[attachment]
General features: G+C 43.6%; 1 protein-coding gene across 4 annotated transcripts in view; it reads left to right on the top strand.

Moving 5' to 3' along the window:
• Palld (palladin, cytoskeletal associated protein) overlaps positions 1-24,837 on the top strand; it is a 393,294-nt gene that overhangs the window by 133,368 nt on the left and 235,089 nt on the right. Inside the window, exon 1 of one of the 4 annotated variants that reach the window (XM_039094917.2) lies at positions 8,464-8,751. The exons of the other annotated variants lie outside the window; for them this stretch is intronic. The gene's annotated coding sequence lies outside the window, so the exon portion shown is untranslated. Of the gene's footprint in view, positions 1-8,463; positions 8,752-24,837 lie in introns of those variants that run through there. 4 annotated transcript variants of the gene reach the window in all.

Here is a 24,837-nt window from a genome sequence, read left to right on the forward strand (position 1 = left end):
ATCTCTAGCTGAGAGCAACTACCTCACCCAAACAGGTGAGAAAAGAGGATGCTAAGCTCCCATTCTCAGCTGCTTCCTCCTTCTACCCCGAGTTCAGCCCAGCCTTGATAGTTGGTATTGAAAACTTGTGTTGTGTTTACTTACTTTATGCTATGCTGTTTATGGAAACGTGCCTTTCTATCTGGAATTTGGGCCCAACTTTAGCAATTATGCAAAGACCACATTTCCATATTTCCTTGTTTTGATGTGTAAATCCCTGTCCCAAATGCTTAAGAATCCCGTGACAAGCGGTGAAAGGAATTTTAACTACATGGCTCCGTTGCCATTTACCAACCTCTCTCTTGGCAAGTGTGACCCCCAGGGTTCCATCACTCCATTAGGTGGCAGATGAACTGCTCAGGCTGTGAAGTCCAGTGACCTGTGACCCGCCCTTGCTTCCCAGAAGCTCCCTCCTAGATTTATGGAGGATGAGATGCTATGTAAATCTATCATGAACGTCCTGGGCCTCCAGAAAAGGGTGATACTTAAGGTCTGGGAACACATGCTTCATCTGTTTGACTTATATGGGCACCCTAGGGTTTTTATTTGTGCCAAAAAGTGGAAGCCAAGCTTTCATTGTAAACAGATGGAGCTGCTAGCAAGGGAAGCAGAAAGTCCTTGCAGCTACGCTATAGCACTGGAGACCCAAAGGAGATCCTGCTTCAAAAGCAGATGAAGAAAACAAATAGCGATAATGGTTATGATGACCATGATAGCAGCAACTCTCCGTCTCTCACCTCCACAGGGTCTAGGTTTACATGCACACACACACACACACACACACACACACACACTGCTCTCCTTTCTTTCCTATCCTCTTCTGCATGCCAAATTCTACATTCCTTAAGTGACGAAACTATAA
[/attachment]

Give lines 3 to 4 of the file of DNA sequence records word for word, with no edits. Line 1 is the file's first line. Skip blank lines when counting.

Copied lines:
• Palld (palladin, cytoskeletal associated protein) overlaps positions 1-24,837 on the top strand; it is a 393,294-nt gene that overhangs the window by 133,368 nt on the left and 235,089 nt on the right. Inside the window, exon 1 of one of the 4 annotated variants that reach the window (XM_039094917.2) lies at positions 8,464-8,751. The exons of the other annotated variants lie outside the window; for them this stretch is intronic. The gene's annotated coding sequence lies outside the window, so the exon portion shown is untranslated. Of the gene's footprint in view, positions 1-8,463; positions 8,752-24,837 lie in introns of those variants that run through there. 4 annotated transcript variants of the gene reach the window in all.

Here is a 24,837-nt window from a genome sequence, read left to right on the forward strand (position 1 = left end):